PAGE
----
To be a great leader in the marketing space, you have to be forward-thinking and a visionary, but most importantly you have to be adaptable and able to pivot strategy on a dime. While fast-changing strategic plans are needed, you need to be very stable financially and operationally and not allow the ebbs and flows of the business or clients affect the employees — they should be shielded from all. – Jessica Hawthorne-CastroHawthorne Advertising

4. Curiosity

The best leaders I know ask more than they answer. They wonder why, let their minds wander at times and plunge into unfamiliar topics and experiences with a sense of wonder and humility. They’re okay not knowing everything. They’re comfortable with ambiguity. In short, they understand curiosity leads to growth and that gives them the courage to lead people down uncharted roads toward opportunity. – Todd Morgano, Falls Communications

5. Comfort with the uncomfortable

Marketing is an inherently disorientating field. One minute one platform is king, the next minute your tried-and-true tactics no longer work and you have to start from scratch. This can prove stressful for your team, but a stellar marketing leader knows how to steady the ship and remind their team to focus on the creativity that comes with the territory as a source of inspiration and motivation. – Patrick Ward, Rootstrap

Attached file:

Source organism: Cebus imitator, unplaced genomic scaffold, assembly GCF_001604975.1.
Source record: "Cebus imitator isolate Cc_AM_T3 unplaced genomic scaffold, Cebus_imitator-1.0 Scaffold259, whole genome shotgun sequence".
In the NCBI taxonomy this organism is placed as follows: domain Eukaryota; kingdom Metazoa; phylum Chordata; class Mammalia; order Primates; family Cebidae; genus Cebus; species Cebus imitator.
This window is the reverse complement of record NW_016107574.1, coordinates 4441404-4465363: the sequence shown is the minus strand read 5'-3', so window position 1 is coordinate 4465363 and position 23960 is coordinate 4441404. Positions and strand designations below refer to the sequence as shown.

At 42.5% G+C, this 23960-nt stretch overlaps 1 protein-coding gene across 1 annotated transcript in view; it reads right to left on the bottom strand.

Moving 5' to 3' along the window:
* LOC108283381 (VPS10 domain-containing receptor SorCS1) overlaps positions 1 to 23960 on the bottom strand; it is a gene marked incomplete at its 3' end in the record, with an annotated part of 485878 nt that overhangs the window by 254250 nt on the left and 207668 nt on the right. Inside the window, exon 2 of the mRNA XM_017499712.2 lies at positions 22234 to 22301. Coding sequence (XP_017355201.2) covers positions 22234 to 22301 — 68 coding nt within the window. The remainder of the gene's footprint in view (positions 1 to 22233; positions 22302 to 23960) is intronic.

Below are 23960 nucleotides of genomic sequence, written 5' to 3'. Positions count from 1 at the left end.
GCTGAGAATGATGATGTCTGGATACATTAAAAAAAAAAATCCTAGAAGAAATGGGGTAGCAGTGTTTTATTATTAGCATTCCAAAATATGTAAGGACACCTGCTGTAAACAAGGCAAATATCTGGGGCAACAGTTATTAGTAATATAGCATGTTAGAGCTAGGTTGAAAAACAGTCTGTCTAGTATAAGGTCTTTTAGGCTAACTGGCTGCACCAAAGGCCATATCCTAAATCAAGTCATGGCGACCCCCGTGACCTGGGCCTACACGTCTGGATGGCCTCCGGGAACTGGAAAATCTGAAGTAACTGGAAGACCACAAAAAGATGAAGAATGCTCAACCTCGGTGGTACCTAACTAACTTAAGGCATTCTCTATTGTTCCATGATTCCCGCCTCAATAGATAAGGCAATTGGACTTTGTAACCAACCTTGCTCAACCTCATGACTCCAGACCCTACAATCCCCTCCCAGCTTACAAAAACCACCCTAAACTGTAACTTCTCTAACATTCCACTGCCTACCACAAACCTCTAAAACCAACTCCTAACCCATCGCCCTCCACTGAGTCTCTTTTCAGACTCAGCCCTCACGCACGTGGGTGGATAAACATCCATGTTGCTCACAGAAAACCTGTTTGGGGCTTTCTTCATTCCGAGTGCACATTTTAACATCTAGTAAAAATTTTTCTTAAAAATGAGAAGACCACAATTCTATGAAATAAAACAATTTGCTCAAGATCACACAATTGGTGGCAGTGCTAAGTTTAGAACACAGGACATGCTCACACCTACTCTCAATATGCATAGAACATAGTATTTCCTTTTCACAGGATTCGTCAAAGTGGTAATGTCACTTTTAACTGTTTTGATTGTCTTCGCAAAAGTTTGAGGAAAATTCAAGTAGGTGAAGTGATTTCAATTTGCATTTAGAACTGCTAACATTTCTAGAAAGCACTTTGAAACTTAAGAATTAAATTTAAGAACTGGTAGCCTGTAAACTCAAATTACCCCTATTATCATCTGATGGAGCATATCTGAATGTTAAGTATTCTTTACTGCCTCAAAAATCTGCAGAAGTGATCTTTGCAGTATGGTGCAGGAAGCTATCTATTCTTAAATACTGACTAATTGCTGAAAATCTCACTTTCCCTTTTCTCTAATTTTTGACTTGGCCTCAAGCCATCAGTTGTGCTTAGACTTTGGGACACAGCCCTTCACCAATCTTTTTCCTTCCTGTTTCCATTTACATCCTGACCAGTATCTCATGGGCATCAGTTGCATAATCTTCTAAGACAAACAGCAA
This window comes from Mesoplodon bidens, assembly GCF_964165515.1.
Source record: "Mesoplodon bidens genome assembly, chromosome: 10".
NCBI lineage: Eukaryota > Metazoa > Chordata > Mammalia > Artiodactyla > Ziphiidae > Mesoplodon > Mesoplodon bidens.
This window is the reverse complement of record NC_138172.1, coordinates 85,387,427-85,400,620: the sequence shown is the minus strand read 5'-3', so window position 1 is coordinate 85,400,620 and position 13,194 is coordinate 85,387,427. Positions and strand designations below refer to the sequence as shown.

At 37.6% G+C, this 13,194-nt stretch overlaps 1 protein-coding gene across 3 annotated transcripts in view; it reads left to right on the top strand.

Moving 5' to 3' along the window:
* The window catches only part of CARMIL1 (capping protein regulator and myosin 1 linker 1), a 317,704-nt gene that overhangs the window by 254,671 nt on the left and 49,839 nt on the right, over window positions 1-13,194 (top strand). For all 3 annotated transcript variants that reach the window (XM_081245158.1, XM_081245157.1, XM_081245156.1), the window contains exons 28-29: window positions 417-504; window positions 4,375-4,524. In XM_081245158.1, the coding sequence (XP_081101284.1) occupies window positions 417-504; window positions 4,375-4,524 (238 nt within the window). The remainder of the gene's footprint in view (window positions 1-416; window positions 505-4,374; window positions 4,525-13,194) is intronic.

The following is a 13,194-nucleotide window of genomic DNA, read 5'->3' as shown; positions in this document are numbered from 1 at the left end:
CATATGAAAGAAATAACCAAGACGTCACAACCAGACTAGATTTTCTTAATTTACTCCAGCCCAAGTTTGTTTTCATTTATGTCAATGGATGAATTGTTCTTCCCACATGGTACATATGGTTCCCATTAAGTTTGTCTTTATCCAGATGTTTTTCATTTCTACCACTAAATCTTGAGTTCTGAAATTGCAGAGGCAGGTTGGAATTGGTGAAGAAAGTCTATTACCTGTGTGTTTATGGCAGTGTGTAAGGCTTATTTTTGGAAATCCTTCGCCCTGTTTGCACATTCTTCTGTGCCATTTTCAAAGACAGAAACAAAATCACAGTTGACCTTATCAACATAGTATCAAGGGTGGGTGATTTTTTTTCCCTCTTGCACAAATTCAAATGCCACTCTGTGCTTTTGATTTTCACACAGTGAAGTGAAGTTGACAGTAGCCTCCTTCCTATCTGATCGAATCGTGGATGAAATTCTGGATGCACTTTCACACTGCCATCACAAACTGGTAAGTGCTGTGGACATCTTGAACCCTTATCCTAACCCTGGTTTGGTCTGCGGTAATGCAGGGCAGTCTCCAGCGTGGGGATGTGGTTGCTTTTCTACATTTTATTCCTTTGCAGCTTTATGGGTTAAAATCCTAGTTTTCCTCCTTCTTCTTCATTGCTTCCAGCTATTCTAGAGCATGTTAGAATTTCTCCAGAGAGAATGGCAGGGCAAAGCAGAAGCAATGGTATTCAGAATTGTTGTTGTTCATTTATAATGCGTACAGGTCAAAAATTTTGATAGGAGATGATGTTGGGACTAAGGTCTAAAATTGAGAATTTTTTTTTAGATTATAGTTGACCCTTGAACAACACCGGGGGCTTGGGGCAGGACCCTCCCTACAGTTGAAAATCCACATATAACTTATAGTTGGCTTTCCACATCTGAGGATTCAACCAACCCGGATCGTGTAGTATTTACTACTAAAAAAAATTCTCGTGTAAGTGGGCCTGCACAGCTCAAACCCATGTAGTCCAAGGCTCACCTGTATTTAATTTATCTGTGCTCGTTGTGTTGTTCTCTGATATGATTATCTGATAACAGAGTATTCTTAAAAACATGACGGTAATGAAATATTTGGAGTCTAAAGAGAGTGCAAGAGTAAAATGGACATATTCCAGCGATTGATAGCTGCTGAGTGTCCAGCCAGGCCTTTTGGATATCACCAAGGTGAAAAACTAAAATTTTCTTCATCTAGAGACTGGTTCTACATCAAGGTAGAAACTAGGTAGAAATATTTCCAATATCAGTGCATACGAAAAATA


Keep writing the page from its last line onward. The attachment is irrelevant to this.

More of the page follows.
6. Entrepreneurial spirit

New opportunities, data and platforms are constantly disrupting the marketing space. Customer behavior adapts to these changes in real-time. Given that, great leaders need to be open-minded, always looking for better ways to drive results. Success comes from unique approaches uncovered through innate curiosity and problem-solving, with a comfort for risk and testing boundaries. – Kerry Curran, Catalyst

7. Vision

Leaders need to know where the industry is headed and what their team needs to do to be successful. It requires creative thinking and a commitment to innovation. The way people consume information has evolved significantly, and organizations need to find ways to have more relevant conversations with them. Leaders need to point their teams in the right direction and set priorities. – Kevin Dean, Experian

8. Tech savvy

While the fundamentals of marketing remain the same, technology underpins marketing like never before. Today’s marketing leaders to be comfortable in knowing how to leverage technology to solve core marketing challenges, from making their team more efficient to helping drive measurable impact for their organizations. – Amrita Gurney, CrowdRiff